Around the web

This week around the web

1. 10 Best American Vacation Towns to Live In Year-Round

Money Crashers — We’ve given advice on staycations that don’t suck before, but we never thought to suggest moving somewhere awesome. Brian Martucci did, and looked up everything you need to know about some beautiful, but not overcrowded tourist towns: unemployment rates, average commutes, cost of living, the whole works. Moving to Logan, Utah now.

2. Pop Quiz: Terrorists Destroy Your Home. Will the Insurance Company Pay?

Money Talks News — Yep. “So long as it’s just a standard explosion, and we aren’t at war,” says Maryalene LaPonsie. The post and embedded video go into detail about several crazy situations where insurance may or may not cover your stuff, all in the name of teaching you what you really get for your money.

3. The Spending That Makes You Happy

The Simple Dollar — Being frugal doesn’t mean hating your life, as Trent Hamm explains: “Frugality means that you cut back hard on the things you don’t care about so that you have money for the things that you do care about.” He also has a great anecdote about enjoying an occasional coffee more than a daily one.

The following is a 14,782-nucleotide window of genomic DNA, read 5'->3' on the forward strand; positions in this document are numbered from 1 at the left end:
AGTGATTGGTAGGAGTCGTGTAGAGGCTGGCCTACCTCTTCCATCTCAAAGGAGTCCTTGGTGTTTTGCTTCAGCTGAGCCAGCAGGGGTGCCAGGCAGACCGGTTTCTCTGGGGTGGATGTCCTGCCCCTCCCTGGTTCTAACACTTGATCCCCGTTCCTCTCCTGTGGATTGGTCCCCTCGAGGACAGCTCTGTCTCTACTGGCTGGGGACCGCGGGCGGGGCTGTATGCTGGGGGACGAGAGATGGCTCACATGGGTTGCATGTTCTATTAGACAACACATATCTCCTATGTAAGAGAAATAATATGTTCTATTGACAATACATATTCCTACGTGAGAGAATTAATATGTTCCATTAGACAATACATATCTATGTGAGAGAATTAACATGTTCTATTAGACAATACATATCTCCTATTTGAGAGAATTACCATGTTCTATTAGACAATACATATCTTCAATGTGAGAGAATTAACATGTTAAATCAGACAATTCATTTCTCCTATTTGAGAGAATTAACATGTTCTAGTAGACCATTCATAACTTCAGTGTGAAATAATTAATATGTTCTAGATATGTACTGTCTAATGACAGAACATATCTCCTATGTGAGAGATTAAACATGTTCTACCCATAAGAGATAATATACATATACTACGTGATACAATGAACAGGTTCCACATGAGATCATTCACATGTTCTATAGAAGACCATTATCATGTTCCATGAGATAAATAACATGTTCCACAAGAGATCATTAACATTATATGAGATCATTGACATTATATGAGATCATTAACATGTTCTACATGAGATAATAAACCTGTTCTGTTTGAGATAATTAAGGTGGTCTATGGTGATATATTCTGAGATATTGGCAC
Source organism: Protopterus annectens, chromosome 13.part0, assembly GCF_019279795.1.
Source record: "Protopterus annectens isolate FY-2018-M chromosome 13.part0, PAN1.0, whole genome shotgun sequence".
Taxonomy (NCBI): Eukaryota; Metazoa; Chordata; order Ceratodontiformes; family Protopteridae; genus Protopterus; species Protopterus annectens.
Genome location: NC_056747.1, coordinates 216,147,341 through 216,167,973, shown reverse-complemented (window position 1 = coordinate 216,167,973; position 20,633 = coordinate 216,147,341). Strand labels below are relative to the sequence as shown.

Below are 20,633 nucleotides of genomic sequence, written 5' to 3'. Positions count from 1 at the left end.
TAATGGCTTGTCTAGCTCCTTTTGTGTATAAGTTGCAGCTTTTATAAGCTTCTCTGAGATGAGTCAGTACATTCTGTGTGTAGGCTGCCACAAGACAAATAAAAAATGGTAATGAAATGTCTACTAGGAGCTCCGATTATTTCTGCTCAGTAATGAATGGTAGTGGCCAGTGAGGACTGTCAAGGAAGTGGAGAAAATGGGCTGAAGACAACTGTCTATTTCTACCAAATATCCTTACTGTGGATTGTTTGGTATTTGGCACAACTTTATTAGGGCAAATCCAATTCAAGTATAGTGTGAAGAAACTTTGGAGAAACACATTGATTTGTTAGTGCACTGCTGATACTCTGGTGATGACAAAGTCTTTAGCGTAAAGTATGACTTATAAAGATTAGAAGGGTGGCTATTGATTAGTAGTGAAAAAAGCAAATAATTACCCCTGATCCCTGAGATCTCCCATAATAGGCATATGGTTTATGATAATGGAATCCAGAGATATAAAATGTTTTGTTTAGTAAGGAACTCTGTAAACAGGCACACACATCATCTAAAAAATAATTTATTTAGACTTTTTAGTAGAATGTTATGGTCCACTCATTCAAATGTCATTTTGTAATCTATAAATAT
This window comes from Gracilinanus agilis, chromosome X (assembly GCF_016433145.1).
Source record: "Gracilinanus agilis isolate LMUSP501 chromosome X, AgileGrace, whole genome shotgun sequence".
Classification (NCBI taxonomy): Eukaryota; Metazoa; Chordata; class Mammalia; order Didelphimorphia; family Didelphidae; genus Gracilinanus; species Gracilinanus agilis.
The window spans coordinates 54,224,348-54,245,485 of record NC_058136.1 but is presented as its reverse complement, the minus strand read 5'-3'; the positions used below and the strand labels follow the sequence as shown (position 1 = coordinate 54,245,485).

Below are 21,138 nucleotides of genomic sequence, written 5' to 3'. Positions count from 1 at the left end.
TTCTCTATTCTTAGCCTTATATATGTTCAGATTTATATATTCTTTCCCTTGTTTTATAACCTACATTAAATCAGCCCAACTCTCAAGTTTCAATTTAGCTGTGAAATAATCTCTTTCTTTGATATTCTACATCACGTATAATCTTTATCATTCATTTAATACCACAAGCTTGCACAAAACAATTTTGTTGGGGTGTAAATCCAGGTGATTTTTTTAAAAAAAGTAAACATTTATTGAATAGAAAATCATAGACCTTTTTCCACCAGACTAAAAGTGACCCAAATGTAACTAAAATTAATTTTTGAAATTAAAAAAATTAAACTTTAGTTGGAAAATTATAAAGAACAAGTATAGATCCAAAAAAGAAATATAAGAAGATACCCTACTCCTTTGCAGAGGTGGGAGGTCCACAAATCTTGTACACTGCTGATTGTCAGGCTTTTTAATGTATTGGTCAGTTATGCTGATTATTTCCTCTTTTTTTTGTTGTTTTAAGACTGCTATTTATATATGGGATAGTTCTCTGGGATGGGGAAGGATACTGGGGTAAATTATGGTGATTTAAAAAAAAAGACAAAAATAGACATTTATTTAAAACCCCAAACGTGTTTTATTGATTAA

4. We Sold the House! Here’s How I’m Investing the $400,000

Mr. Money Mustache — “The best time to invest in stocks was long ago. The second best time is today,” says the anonymous and eponymous Mr. Money Mustache. He explains why he hesitates to put the money into the stock market, even though he knows it’s the right thing to do for the long run. He also takes a close look at historical periods where people expected the stock market to crash — and it didn’t.

5. 5 Reasons To Keep Your Finances Separate From Your Significant Other

Money Under 30 — Phil Villarreal looks at some practical reasons to marry, but not marry finances. It’s the flip side of a piece the site ran two weeks ago explaining how to best merge your money. Clearly Phil is not swayed by emotion: He says tracking overspending with a combined checking account “can require CSI-level scene reconstructions, going over conversations, forgotten promises and circumstantial evidence.”

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